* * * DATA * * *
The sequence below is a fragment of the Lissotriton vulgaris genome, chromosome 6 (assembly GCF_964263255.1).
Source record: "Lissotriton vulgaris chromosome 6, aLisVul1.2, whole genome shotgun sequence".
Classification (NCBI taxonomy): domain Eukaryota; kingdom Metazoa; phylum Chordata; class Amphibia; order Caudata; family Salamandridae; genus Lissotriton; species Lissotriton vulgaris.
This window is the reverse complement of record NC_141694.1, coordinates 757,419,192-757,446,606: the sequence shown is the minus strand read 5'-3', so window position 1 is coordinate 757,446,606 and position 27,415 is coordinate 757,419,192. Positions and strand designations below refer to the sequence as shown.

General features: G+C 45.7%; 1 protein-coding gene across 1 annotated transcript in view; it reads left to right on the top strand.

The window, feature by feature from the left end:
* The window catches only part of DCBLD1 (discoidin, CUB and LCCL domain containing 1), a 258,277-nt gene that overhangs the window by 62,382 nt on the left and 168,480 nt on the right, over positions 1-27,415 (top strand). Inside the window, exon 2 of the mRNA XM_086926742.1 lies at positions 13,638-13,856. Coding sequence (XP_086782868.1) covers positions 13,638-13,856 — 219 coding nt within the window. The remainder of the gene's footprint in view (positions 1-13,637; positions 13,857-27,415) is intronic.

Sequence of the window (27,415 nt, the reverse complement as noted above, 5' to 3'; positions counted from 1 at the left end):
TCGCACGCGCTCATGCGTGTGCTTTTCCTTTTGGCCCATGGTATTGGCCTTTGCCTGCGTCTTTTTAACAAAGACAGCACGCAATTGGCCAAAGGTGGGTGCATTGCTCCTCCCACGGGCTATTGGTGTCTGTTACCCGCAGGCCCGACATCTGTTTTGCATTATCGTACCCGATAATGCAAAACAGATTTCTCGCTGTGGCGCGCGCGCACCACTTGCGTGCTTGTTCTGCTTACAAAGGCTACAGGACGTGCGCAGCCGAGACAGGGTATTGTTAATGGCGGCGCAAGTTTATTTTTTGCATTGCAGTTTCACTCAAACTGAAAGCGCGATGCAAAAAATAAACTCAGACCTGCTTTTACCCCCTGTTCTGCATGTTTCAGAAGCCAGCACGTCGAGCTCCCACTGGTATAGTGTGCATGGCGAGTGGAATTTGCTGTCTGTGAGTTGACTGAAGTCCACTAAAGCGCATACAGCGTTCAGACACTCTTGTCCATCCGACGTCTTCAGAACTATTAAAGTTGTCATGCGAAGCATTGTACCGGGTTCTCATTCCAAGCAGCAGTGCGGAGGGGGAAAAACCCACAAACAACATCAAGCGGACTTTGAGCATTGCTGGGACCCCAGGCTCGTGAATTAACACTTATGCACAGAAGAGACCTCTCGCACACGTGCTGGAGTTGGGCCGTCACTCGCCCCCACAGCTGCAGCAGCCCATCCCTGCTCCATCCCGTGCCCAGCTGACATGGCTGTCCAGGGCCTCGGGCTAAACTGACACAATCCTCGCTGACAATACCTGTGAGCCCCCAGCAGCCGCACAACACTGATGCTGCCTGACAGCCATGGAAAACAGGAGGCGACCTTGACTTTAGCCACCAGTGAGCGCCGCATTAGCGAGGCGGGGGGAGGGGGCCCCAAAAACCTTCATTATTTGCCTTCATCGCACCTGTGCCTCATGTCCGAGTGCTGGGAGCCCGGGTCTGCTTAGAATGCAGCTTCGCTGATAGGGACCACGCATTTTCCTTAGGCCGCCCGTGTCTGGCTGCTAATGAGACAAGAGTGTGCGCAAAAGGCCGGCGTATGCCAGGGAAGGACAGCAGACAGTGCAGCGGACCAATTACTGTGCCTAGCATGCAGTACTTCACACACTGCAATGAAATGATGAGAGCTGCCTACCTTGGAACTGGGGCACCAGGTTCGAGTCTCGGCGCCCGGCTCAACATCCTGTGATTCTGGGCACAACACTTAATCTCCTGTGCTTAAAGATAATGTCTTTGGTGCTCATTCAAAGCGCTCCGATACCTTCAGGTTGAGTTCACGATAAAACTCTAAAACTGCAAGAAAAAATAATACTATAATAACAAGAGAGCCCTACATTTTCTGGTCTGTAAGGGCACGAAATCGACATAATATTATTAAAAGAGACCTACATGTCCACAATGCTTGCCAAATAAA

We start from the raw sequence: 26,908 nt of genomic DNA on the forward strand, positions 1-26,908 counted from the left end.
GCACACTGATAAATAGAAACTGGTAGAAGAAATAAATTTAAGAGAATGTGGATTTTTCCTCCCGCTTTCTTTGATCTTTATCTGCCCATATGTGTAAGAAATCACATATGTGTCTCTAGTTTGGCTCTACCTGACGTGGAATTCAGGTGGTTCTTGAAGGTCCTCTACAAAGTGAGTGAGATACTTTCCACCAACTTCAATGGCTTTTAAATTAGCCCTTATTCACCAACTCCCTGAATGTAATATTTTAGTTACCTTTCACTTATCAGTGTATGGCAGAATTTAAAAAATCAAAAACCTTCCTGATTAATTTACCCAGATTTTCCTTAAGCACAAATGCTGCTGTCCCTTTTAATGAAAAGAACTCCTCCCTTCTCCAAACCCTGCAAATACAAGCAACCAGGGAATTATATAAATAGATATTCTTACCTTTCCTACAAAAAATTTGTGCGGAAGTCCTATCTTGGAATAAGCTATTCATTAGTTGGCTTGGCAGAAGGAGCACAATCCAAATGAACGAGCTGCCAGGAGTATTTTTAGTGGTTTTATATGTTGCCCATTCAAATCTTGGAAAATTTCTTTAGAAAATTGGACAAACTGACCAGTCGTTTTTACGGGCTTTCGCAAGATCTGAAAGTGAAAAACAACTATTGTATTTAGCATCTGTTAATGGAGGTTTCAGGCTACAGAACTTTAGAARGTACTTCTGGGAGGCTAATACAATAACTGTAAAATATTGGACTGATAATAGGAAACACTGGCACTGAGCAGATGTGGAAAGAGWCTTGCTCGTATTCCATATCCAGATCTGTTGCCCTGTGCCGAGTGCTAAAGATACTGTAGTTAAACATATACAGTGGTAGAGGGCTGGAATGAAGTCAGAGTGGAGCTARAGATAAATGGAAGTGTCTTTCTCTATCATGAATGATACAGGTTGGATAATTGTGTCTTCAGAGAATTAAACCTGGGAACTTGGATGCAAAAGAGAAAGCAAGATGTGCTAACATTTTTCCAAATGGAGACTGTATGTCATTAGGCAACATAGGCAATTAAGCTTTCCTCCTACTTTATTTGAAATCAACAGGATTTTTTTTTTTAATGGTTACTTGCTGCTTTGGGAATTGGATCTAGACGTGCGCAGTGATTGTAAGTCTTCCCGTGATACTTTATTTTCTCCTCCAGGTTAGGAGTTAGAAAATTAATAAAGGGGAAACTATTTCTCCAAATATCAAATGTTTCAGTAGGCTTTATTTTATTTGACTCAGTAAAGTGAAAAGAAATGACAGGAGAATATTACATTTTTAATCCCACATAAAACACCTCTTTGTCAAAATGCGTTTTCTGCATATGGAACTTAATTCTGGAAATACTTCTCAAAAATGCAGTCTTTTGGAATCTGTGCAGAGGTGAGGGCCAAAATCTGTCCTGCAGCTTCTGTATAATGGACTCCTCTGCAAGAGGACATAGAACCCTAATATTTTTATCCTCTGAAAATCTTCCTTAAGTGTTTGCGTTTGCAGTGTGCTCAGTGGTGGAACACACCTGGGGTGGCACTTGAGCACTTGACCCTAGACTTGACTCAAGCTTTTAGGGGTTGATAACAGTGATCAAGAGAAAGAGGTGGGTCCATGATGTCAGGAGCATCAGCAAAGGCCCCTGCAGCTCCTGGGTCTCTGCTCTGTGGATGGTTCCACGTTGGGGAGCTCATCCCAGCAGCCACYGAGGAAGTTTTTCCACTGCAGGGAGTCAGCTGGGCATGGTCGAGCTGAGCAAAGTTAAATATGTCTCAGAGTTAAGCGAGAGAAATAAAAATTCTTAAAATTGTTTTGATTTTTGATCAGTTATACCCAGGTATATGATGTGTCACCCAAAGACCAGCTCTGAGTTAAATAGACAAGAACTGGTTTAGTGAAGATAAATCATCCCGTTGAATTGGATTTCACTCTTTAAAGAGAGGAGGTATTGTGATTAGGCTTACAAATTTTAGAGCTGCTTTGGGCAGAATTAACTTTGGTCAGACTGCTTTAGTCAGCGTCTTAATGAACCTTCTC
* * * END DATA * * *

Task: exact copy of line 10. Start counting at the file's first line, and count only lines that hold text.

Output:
We start from the raw sequence: 26,908 nt of genomic DNA on the forward strand, positions 1-26,908 counted from the left end.